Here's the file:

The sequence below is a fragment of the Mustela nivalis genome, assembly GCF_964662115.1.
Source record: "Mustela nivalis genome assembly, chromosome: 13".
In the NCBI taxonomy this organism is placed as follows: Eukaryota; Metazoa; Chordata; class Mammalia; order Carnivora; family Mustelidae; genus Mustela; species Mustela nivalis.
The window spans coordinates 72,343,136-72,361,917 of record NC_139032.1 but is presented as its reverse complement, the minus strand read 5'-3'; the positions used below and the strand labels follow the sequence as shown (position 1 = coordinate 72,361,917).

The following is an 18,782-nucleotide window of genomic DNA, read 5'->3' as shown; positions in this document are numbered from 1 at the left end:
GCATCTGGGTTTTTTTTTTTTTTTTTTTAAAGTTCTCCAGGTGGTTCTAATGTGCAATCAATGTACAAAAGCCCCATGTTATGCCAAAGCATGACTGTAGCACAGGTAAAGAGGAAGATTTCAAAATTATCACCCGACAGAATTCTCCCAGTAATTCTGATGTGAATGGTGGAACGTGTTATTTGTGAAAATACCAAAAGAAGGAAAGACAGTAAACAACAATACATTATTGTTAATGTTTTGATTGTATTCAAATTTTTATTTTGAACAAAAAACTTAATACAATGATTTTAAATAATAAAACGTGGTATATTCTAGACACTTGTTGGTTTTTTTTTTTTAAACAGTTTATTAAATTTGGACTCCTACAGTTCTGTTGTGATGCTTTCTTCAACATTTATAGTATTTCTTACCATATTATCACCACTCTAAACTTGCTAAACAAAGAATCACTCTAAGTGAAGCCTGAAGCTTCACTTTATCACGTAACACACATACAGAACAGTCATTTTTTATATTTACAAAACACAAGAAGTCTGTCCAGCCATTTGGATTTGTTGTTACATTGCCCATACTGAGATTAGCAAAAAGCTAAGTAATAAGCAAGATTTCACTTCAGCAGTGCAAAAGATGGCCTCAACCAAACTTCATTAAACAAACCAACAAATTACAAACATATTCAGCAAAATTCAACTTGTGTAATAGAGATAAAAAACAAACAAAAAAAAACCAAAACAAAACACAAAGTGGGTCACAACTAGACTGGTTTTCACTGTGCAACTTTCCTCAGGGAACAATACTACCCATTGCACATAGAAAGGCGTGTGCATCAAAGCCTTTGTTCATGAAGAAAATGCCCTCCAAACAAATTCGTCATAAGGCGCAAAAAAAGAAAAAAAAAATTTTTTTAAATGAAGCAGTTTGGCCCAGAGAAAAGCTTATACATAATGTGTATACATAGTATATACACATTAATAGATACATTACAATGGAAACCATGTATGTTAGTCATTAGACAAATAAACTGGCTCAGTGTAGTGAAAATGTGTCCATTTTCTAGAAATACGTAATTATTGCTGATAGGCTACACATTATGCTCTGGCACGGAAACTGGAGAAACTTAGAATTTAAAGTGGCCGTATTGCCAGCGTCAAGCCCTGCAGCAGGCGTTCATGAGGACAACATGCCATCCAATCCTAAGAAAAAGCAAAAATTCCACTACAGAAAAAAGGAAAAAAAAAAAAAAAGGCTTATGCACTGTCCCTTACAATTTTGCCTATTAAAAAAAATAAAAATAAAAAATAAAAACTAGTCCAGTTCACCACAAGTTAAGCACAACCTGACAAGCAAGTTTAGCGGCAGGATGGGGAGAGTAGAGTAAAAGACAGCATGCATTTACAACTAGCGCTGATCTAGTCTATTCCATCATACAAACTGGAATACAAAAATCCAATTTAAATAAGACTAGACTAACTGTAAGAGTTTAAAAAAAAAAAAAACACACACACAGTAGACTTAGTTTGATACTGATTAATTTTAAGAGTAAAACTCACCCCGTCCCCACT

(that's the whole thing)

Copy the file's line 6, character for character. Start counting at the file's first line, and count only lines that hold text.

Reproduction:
GCATCTGGGTTTTTTTTTTTTTTTTTTTAAAGTTCTCCAGGTGGTTCTAATGTGCAATCAATGTACAAAAGCCCCATGTTATGCCAAAGCATGACTGTAGCACAGGTAAAGAGGAAGATTTCAAAATTATCACCCGACAGAATTCTCCCAGTAATTCTGATGTGAATGGTGGAACGTGTTATTTGTGAAAATACCAAAAGAAGGAAAGACAGTAAACAACAATACATTATTGTTAATGTTTTGATTGTATTCAAATTTTTATTTTGAACAAAAAACTTAATACAATGATTTTAAATAATAAAACGTGGTATATTCTAGACACTTGTTGGTTTTTTTTTTTTAAACAGTTTATTAAATTTGGACTCCTACAGTTCTGTTGTGATGCTTTCTTCAACATTTATAGTATTTCTTACCATATTATCACCACTCTAAACTTGCTAAACAAAGAATCACTCTAAGTGAAGCCTGAAGCTTCACTTTATCACGTAACACACATACAGAACAGTCATTTTTTATATTTACAAAACACAAGAAGTCTGTCCAGCCATTTGGATTTGTTGTTACATTGCCCATACTGAGATTAGCAAAAAGCTAAGTAATAAGCAAGATTTCACTTCAGCAGTGCAAAAGATGGCCTCAACCAAACTTCATTAAACAAACCAACAAATTACAAACATATTCAGCAAAATTCAACTTGTGTAATAGAGATAAAAAACAAACAAAAAAAAACCAAAACAAAACACAAAGTGGGTCACAACTAGACTGGTTTTCACTGTGCAACTTTCCTCAGGGAACAATACTACCCATTGCACATAGAAAGGCGTGTGCATCAAAGCCTTTGTTCATGAAGAAAATGCCCTCCAAACAAATTCGTCATAAGGCGCAAAAAAAGAAAAAAAAAATTTTTTTAAATGAAGCAGTTTGGCCCAGAGAAAAGCTTATACATAATGTGTATACATAGTATATACACATTAATAGATACATTACAATGGAAACCATGTATGTTAGTCATTAGACAAATAAACTGGCTCAGTGTAGTGAAAATGTGTCCATTTTCTAGAAATACGTAATTATTGCTGATAGGCTACACATTATGCTCTGGCACGGAAACTGGAGAAACTTAGAATTTAAAGTGGCCGTATTGCCAGCGTCAAGCCCTGCAGCAGGCGTTCATGAGGACAACATGCCATCCAATCCTAAGAAAAAGCAAAAATTCCACTACAGAAAAAAGGAAAAAAAAAAAAAAAGGCTTATGCACTGTCCCTTACAATTTTGCCTATTAAAAAAAATAAAAATAAAAAATAAAAACTAGTCCAGTTCACCACAAGTTAAGCACAACCTGACAAGCAAGTTTAGCGGCAGGATGGGGAGAGTAGAGTAAAAGACAGCATGCATTTACAACTAGCGCTGATCTAGTCTATTCCATCATACAAACTGGAATACAAAAATCCAATTTAAATAAGACTAGACTAACTGTAAGAGTTTAAAAAAAAAAAAAACACACACACAGTAGACTTAGTTTGATACTGATTAATTTTAAGAGTAAAACTCACCCCGTCCCCACT